What is Lean Manufacturing?

Many companies are fighting to survive in today's highly competitive global economy. Lean manufacturing offers them a proven method to reduce costs, eliminate waste, increase productivity, maintain high levels of quality and still make a profit.

Implementing lean manufacturing, and proper application of its principles, can help any company survive in these difficult financial times. It is a system that can be used not only in production areas but any other area that you are looking to streamline such as retail, hospitals or offices. It requires top-down commitment and bottom-up involvement.

Lean is a method that improves processes through continuous improvement (kaizen) and elimination of waste. It is the North American equivalent of the Toyota Production System. The foundation of Lean Manufacturing is leveling of production, known as Heijunka. Simply put, the work load each day is level. Building upon that foundation are two main pillars which represent "Just-in-time production" and "Automation with a human touch".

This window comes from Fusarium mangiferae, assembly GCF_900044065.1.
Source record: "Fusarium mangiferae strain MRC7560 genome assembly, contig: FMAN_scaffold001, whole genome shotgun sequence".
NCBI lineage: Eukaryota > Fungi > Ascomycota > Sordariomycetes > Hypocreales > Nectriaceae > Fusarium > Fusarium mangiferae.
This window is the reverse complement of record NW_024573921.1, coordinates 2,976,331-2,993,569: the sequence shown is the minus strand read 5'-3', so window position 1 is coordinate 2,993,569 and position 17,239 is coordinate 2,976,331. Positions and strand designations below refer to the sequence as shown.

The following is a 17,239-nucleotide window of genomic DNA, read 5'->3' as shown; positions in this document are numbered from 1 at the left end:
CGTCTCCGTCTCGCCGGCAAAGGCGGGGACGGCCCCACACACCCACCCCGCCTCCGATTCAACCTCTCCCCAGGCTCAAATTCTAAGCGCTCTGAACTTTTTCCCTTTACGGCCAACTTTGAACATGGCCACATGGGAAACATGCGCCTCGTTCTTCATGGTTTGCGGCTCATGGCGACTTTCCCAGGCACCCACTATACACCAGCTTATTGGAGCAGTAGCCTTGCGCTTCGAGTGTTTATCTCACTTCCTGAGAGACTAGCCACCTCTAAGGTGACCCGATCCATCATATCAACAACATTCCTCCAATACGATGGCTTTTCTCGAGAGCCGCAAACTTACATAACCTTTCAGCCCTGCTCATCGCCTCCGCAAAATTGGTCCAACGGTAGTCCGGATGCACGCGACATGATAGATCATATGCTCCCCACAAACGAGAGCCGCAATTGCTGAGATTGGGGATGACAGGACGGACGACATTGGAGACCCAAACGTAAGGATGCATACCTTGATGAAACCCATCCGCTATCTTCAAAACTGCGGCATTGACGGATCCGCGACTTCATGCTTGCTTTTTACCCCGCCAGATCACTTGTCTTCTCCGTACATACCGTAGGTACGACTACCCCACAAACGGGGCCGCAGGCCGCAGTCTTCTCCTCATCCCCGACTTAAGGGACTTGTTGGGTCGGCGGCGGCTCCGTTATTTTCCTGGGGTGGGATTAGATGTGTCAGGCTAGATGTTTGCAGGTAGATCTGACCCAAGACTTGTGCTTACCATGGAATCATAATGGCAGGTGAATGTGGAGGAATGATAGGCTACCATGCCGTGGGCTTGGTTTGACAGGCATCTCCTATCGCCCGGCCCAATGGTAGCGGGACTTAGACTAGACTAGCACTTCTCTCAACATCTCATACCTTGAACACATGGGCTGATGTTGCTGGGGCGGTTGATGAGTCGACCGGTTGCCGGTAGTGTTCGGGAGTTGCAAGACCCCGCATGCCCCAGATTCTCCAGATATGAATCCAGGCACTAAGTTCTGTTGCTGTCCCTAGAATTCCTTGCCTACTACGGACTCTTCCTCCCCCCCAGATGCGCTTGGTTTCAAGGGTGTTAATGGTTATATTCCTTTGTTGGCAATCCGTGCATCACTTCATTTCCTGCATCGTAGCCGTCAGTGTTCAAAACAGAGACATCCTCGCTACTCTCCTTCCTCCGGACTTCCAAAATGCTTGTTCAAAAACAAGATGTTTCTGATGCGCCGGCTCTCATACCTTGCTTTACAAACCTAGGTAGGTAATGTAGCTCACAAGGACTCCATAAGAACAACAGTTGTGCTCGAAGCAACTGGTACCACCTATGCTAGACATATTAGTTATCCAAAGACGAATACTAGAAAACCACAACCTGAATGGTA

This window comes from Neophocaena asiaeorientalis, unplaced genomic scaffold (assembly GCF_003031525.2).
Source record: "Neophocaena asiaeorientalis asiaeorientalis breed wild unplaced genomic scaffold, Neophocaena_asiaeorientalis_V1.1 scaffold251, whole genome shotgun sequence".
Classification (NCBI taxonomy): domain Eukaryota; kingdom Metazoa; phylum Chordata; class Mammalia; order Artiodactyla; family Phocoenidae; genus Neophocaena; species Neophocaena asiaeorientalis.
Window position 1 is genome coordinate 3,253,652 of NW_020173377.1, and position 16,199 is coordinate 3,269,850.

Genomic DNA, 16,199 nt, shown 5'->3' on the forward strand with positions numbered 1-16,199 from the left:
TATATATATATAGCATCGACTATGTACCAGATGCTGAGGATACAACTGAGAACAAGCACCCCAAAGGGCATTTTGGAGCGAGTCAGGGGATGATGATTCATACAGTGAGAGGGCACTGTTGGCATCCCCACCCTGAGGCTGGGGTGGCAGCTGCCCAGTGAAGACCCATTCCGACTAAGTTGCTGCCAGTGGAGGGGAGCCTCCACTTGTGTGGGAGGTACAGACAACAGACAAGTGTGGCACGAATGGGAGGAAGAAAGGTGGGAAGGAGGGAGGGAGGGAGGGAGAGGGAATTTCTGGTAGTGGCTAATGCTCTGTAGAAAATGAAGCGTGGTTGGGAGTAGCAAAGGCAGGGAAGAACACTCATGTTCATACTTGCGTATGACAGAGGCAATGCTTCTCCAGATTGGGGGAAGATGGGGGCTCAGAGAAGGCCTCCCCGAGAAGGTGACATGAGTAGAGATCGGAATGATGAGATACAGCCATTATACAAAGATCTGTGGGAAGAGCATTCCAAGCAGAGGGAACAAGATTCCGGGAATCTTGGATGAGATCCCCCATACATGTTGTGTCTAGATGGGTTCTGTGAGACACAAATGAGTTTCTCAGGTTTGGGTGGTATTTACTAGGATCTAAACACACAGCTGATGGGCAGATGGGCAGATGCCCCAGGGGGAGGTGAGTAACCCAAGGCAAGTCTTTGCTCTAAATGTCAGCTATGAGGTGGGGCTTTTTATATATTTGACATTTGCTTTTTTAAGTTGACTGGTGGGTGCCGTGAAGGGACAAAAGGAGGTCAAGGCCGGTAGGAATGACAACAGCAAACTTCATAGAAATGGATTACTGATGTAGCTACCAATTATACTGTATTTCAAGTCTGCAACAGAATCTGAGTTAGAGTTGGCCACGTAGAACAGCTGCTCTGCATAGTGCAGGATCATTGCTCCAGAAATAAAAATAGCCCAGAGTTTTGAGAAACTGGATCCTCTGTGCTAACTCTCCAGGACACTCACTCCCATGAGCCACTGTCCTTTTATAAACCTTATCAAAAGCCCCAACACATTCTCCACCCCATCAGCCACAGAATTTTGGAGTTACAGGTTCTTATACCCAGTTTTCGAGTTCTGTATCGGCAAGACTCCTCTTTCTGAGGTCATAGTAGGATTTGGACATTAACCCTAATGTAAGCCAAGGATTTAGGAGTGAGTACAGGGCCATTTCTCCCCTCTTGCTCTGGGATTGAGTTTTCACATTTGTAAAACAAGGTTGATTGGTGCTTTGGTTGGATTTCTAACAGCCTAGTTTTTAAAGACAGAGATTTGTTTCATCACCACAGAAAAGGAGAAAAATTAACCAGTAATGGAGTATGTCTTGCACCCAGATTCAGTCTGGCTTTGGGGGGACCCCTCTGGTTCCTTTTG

Just-in-time production means only product required is produced. Automation with a human touch signifies that machines are equipped in such a way that they can detect small errors when processing and have the ability to stop the process. These two pillars are joined by a respect for humanity which means associates are respected and viewed as valuable contributors. Applying Lean principles can greatly improve efficiency as well as quality. A key aspect of this system is the building of quality into the process; do not pass a defect on to the customer (the next process). Through application of this fundamental rule, problems are highlighted immediately and addressed just as quickly.

For more detailed information regarding other areas of Lean, select a category on the left and start educating yourself on the finer aspects of this system.